Richard Prince

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Richard Prince
Dietrich Gehring

Richard Prince’s latest paintings are little more than a one-man version of Exquisite Corpse, the surrealist parlour game in which torsos, heads and limbs by different artists were combined into one bizarre figure. In the case of these 13 canvases, the torsos are ink-jet images of bare-breasted women, lifted from nineteenth-century erotica, while their faces have been painted over with squiggly, abstract expressionist masks. As for their painted limbs, they’re the weirdest of all, flattening and flaring out to form heavy, clumpy, grotesquely exaggerated shapes – sometimes with a vaguely mechanoid, cubo-futurist twist, to evoke industrial tools or hideous satires of fashion footwear.

As a pioneer of American ‘appropriation art’, Prince has made a career out of sending up the codes of gender construction – here, though, the references are less low-cultural, trawling instead through various high-art depictions of modern femininity, from Picasso’s ‘Demoiselles d’Avignon’ to Willem de Kooning’s ‘Women’. And though this sense of art by citation feels a little pat, the end results just about add up to more than the sum of their parts. The women’s poses, in particular, are oddly disturbing: an unsettling combination of the coquettish and monstruous – with their gigantic, concrete slab-like limbs somehow holding their bodies in place, presenting their anonymous nakedness for our delectation.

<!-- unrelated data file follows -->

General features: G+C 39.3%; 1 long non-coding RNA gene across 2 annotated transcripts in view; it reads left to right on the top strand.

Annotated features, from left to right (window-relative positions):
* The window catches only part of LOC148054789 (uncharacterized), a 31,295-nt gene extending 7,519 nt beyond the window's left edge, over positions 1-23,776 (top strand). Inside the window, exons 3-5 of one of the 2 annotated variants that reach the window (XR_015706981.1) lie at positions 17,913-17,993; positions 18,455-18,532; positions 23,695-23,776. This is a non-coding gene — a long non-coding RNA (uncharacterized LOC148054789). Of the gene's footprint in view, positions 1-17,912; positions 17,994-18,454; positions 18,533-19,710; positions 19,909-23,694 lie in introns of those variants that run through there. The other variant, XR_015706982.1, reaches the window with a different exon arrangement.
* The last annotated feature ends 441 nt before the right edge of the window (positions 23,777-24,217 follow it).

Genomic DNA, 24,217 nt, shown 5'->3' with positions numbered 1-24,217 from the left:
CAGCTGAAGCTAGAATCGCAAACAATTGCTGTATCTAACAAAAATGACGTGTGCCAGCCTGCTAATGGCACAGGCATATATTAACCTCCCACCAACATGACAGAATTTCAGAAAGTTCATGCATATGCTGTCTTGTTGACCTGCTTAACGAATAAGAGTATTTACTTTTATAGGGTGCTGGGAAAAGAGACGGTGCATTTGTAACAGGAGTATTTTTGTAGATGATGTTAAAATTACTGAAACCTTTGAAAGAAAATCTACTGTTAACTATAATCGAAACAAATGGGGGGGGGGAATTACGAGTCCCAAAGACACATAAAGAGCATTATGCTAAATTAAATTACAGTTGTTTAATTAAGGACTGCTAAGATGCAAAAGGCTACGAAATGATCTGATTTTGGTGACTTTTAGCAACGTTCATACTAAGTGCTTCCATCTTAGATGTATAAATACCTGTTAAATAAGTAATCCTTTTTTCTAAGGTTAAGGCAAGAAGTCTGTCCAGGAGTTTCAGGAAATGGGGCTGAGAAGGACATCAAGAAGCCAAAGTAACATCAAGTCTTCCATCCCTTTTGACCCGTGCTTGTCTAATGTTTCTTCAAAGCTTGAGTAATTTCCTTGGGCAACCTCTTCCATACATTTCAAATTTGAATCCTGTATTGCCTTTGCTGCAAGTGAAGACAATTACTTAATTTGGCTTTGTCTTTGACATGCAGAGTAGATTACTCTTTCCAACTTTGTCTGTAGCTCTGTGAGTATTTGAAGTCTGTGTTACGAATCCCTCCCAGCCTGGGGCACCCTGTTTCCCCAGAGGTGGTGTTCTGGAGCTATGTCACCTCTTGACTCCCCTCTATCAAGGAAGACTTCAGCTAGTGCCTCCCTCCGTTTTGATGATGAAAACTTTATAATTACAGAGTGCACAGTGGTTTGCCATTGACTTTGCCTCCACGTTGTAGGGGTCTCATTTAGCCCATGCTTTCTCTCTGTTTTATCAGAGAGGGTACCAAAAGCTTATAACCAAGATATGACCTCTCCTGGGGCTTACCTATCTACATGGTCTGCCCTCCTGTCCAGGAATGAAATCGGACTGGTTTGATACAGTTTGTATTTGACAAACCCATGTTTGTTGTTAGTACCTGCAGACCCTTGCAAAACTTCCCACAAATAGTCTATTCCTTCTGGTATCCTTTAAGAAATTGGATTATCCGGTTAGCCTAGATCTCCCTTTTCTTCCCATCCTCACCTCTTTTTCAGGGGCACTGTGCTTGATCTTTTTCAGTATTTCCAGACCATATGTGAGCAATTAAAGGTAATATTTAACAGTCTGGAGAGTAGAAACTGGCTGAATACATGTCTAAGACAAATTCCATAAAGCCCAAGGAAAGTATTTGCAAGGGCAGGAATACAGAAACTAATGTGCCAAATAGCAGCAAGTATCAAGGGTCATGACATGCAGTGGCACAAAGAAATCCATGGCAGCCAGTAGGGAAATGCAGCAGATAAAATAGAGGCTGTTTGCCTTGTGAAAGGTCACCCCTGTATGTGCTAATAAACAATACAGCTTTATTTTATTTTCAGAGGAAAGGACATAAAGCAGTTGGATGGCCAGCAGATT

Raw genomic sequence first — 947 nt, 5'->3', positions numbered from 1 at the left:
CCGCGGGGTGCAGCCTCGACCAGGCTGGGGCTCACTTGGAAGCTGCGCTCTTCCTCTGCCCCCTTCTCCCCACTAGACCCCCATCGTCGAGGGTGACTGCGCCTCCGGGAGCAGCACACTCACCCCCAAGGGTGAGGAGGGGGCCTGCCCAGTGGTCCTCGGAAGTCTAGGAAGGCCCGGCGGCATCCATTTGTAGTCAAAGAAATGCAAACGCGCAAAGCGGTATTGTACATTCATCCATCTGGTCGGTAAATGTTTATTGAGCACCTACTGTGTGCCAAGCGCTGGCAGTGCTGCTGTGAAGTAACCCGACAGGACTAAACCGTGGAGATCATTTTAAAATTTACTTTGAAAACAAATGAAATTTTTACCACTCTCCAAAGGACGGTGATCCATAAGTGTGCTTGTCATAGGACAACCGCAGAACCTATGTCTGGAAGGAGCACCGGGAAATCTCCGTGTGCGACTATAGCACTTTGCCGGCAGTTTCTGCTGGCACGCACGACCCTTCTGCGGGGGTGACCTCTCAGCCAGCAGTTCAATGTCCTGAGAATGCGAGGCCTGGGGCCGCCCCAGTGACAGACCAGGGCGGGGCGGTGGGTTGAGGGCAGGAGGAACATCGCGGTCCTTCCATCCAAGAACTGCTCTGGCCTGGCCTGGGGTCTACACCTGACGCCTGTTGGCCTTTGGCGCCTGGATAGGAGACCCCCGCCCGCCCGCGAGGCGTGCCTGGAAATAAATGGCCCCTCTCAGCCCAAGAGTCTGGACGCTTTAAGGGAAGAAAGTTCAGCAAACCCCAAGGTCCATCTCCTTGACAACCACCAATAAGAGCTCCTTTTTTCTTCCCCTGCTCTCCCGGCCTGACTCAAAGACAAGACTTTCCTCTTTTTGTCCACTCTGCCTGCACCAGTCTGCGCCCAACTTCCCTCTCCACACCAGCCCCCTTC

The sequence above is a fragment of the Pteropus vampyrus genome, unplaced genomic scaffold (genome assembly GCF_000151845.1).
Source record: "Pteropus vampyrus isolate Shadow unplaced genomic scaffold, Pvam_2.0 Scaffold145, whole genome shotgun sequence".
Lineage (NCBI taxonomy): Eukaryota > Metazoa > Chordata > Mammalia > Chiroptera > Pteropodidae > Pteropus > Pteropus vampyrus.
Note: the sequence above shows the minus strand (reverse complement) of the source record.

Nudes also feature in the series of monochrome prints downstairs – this time sourced from more explicit, ’70s/’80s pornography. Superimposed across their bodies, and hiding their private parts – and, again, their faces – are those long, strip-like, packaging stickers you get on the edges of CDs, containing product titles and barcodes. My Bloody Valentine; The Smiths’ ‘Meat Is Murder’; Bad Brains – the labels are appropriately corporeal. The overall message, however, about the commodification of women, unfortunately feels rather too obvious and one-dimensional.

By: Gabriel Coxhead


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